Your gap year is going to challenge you, but it could also very well be the year of your life.
Moving to China was my first time living on my own, so I was pretty nervous, to say the least, and it’s ok if you are too. You’re stepping out of your comfort zone and into the unknown, which is exciting, but also scary.
My biggest piece of advice for anyone considering doing a gap year abroad is to be friendly and open to new people. If I didn’t make the friends early on that I did, I’m sure I would have been miserable. But I stamped down my shyness and put myself out there, and it paid off with friends for life.
If you take a job similar to mine, you’ll probably be arriving in your new home away from home with other nervous people, so you’ll have that bond immediately, which really helps when you’re initially trying to meet new people.
Many jobs that are advertised specifically as gap years will also have activities for their employees to meet each other and hang out outside of work. My job had monthly events around the city, and each teaching centre did their own monthly team building as well. This included things like coffee or cocktail events, laser tag, dinners, hiking, art shows, and more.
My second piece of advice is to really be open to whatever culture you’re moving into.
Remember that wherever you’re going may have a very different way of doing things. You don’t have to love, or even like everything that you encounter, but keeping an open mind will keep you from going crazy.
While I loved China and made amazing friends and saw gorgeous places, living there definitely gave me more of an appreciation for Canada.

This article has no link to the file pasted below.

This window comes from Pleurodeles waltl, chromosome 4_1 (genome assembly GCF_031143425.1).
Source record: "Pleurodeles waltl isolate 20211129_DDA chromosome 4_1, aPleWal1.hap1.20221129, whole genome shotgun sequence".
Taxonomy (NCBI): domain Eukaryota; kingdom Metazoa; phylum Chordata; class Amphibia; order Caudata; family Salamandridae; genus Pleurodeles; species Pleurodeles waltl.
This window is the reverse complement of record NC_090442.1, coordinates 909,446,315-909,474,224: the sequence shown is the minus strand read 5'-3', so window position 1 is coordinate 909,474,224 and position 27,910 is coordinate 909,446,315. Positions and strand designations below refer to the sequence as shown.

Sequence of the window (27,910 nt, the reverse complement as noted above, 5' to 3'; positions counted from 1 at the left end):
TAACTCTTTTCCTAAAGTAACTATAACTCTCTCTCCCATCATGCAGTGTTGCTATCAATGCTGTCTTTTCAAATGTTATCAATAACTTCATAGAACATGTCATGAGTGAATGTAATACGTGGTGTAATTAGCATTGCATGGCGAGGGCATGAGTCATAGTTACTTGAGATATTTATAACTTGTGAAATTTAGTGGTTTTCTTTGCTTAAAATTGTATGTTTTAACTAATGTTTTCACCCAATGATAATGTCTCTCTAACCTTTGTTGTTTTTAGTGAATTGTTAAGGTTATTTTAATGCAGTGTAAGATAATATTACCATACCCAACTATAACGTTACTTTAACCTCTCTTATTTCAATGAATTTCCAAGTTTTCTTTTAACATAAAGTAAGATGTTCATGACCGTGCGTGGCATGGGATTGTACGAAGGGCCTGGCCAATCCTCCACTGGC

I knew a couple of people in China who were negative from the minute they landed, complaining about the heat, food, crowds, language, and standard of living. One of them I know had a pretty miserable time for the year I knew him, and the other went back to the US after just a few months, leaving on the sly without any warning to their company or roommates.
Take the leap
If you need a sign telling you to bite the bullet and do it, this is it.
If you travel with an open mind and a willingness to learn and meet new people, you’ll have the time of your life.
There are lots of companies that work specifically at helping people work abroad for a gap year away. Because I knew I wanted to try teaching I did my course through Oxford Seminars. When you finish the course they have a placement program to help you find work in whatever country you’re interested in.
Some of the most popular countries they have placements with are China, Taiwan, Japan, South Korea, Thailand, Vietnam, Germany, Italy, and France, though there are many more.
Another company I have looked at personally is Go Abroad. They have lots of different programs helping people travel, but I looked at their gap year program which allows you to either volunteer or work for 9-12 months. They also have many countries to choose from, including all over the UK, Europe, Asia, and Africa.
The last company I’ll show you is called the SWAP Working Holidays. This one is specifically for my fellow Canadians looking for their gap year. This company helps get your working VISA and job in your desired country and industry and also helps you find accommodations when you arrive.
For those worried about money during their gap year, I didn’t go to China with much, and I spent most of my money just on the flights getting there. But after working for only a couple of months I was able to start saving and took my first week-long trip in China after just 4 months being there. That was followed quickly by a trip to Cambodia, more travel around China, then Taiwan, more China, Thailand, and more China at the end of my year. I also had many weekend trips to nearby places, even flying to some of them and making it back in time for work.
Want to learn more? Check this out: Top 5 Working Away Programs